Water is, in time, after oxygen, the second consumable needed by a crew to stay alive aboard a spacecraft and from far, the most critical with regards to mass. So far, since the beginning of human space flight, water has always been brought to space from Earth, and very little has been recycled on-board; today, aboard ISS, water recycling is limited to water recovery from cabin condensate and urine. Recovered water is typically recycled up to potable water quality. In the context of future long-term manned space exploration on a planetary/lunar base, the frequency of crew rotation and re-supply will drastically decrease. Therefore, the Life Support System will probably offer additional hygiene equipment to the crew, such as a shower and/or a washing machine. These additional equipment will generate grey water, of which the daily amount is estimated to be three times superior to both urine and condensate. In this context, high efficiency water recycling systems becomes a critical, mission enabling technology.
What has the technology programme of the European Space Agency demonstrated so far in terms of water recycling? What technologies are used? Does Europe has operational systems?
Anticipating long-term manned exploration mission, the European Space Agency (ESA) developed a high efficiency, membrane based water recycling unit. This unit, known as Grey Water Treatment Unit (GWTU) comprises a series of membrane filters: one stage of Nanofiltration and two stages of Reverse Osmosis, and is able to recover water for hygiene purposes. GWTU has been extensively and successfully tested in real life conditions. Validation tests was run over a six-month period using real shower water.
The test results showed that more than 93% of incoming grey water was recovered and that the quality was always compliant with water quality standards for hygiene water, despite two simulations of microbial incidents. Based on these promising results, the development of a similar water treatment unit for the Condordia station (French-Italian Antarctic base), which is considered a representative analogue for long term Moon/planetary manned habitat was initiated. This unit has been sized to meet the needs of the Concordia crew (15 – 70 persons) and comprises a series of ultrafiltration, nanofiltration and two reverse osmosis stages. It is in operation since March 2005 and has been remotely monitored by ESA with support of the Concordia crew for the first four years of operation. Monitoring proved the technology to be extremely robust and to constantly produce water within specification for hygiene water. This unit is still operational today and helps limiting the ecological impact of the Concordia station on the Antarctic environment.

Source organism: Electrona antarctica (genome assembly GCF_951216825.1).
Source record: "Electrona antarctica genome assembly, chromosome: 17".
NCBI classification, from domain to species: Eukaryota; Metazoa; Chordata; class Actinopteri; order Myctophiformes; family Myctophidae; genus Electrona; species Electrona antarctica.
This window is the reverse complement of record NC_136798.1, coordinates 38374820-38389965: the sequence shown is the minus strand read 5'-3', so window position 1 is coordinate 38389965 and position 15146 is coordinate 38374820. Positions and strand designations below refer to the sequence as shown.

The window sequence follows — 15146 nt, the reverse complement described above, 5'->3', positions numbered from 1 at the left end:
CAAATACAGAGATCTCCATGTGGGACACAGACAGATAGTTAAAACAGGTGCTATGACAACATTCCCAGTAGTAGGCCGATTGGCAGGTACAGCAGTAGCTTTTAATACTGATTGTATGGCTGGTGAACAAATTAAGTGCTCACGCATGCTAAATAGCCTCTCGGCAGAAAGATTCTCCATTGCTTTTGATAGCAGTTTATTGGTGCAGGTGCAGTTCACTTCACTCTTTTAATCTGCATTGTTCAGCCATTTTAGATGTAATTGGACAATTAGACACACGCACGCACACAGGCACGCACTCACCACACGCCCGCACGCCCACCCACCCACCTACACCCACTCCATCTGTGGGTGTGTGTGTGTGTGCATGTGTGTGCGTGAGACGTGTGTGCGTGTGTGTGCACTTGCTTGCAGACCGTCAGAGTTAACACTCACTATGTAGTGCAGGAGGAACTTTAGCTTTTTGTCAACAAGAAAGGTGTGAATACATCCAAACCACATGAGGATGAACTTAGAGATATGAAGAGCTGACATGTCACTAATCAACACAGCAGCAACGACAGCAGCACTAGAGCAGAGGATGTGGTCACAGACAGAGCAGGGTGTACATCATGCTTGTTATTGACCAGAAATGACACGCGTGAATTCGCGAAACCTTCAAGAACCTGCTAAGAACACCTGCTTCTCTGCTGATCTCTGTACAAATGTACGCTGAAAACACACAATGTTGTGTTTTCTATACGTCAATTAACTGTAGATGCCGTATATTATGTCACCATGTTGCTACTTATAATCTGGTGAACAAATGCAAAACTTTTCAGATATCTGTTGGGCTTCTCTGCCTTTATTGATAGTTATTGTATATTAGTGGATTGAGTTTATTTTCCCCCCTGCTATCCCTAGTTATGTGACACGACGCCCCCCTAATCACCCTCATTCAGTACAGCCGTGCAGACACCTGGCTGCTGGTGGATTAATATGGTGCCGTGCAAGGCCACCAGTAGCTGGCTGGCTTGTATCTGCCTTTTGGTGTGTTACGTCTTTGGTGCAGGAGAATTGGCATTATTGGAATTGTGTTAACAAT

What are the next steps? How can space technology help the water resource problem we are facing this century?
ESA will continue to invest in research and technology of closed loop life support systems. The MELiSSA programme is currently the ESA flagship in this area. We also need to look how these technologies developed for long term human space exploration missions to the Moon and to Mars can best service the European and world citizens. An operational testbed could be installed at the European Astronaut Centre (EAC) to demonstrate the capabilities of these new systems. In this respect, the EAC is interested to work together with the WssTP. It could function as a highly visible showcase for the much needed technological solutions offered by the WssTP partners and ESA to the growing water problem.
[quote align=”center” color=”#999999″]Current Trends in the Water Industry.
Interview with Oded Distel, Director of ‘Israel New Tech’
Where is the world’s water industry headed? What are its most pressing needs, and what technologies, and companies, are most in demand?
We sat down with Oded Distel, Head of Israel’s national program for the promotion of Israel’s water and energy industries, to get his insight into the latest trends.
“The direction of the industry today is clearly maximizing resources,” says Distel. “Budgets are shrinking, or at least being very carefully watched, and those companies who can offer technologies that bring added value by being cost effective, will prevail. Today there is a growing understanding that all resources are precious – water, energy, even land. A company can offer amazing water technology, but if it requires a heavy budget, or high financial cost, or even a large amount of land to implement, it will find itself waging an uphill battle.” According to Distel, Israel is ideally placed in this arena, as resources (both natural and budgetary) have always been in scarce supply, and Israelis have had to be creative in developing not only effective, but efficient water solutions.